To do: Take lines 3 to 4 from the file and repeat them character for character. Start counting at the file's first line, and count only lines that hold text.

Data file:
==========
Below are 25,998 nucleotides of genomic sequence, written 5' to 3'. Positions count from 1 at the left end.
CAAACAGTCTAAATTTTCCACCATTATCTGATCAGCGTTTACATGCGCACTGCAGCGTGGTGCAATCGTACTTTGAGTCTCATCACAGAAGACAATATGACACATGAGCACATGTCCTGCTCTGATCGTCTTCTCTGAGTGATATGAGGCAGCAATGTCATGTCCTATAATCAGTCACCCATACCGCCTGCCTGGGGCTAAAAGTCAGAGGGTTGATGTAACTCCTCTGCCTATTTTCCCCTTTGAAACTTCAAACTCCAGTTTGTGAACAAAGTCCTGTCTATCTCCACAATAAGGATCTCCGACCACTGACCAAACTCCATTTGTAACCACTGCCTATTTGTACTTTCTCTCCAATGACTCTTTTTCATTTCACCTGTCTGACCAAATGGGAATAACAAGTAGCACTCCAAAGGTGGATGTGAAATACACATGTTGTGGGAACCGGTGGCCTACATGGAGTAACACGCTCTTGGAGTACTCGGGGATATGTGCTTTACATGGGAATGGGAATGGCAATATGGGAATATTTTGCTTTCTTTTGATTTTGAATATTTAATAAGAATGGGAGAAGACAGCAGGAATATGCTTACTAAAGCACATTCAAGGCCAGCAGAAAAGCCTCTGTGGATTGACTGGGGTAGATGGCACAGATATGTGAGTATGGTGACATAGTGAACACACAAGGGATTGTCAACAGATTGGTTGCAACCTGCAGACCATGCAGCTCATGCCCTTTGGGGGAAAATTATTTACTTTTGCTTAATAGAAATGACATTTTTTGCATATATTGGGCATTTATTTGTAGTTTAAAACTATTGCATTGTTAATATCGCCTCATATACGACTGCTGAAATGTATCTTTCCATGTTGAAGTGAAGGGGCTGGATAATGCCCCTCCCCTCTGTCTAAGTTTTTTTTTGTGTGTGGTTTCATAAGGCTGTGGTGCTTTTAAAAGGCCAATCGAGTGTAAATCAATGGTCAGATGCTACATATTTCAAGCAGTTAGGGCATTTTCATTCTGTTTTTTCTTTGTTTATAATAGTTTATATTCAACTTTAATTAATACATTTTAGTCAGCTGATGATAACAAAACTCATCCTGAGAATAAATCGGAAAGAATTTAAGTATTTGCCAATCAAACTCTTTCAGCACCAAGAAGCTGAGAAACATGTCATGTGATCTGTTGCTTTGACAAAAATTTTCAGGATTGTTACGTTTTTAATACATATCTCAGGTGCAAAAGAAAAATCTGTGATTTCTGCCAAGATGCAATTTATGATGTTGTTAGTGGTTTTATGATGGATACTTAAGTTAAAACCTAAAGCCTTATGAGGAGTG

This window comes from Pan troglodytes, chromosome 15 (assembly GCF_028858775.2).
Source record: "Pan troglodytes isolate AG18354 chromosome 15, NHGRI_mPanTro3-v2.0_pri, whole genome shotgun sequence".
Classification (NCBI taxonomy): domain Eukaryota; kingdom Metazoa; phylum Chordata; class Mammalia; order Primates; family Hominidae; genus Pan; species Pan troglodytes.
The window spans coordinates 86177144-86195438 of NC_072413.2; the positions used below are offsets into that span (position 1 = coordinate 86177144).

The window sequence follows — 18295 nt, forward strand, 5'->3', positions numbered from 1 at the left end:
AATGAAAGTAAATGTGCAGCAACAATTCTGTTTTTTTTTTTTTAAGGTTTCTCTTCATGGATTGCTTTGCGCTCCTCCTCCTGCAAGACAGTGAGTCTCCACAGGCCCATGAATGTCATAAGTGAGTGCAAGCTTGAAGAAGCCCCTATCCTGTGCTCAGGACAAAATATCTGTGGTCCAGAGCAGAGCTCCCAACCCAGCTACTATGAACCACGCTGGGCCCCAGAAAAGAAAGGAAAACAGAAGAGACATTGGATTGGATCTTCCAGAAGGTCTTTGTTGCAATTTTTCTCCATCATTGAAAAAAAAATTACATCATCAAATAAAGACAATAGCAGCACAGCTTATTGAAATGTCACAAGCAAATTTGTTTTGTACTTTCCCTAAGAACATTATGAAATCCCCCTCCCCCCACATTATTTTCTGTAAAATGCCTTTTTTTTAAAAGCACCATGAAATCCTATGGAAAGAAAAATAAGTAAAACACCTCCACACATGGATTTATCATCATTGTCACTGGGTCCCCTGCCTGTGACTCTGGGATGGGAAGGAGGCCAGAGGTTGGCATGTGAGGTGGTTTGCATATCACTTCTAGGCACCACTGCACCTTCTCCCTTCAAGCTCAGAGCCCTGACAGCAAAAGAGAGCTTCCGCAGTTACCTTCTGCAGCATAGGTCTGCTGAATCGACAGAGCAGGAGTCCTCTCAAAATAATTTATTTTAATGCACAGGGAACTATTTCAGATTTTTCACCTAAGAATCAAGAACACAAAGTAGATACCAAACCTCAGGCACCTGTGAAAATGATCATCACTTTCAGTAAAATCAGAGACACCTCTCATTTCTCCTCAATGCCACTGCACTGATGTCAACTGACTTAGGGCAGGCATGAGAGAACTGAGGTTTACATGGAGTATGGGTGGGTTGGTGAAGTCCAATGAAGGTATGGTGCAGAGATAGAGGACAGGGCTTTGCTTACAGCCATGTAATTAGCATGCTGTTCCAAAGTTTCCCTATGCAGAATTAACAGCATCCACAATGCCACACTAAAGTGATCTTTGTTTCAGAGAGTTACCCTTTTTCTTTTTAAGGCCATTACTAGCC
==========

This window comes from Pan troglodytes, chromosome 15 (assembly GCF_028858775.2).
Source record: "Pan troglodytes isolate AG18354 chromosome 15, NHGRI_mPanTro3-v2.0_pri, whole genome shotgun sequence".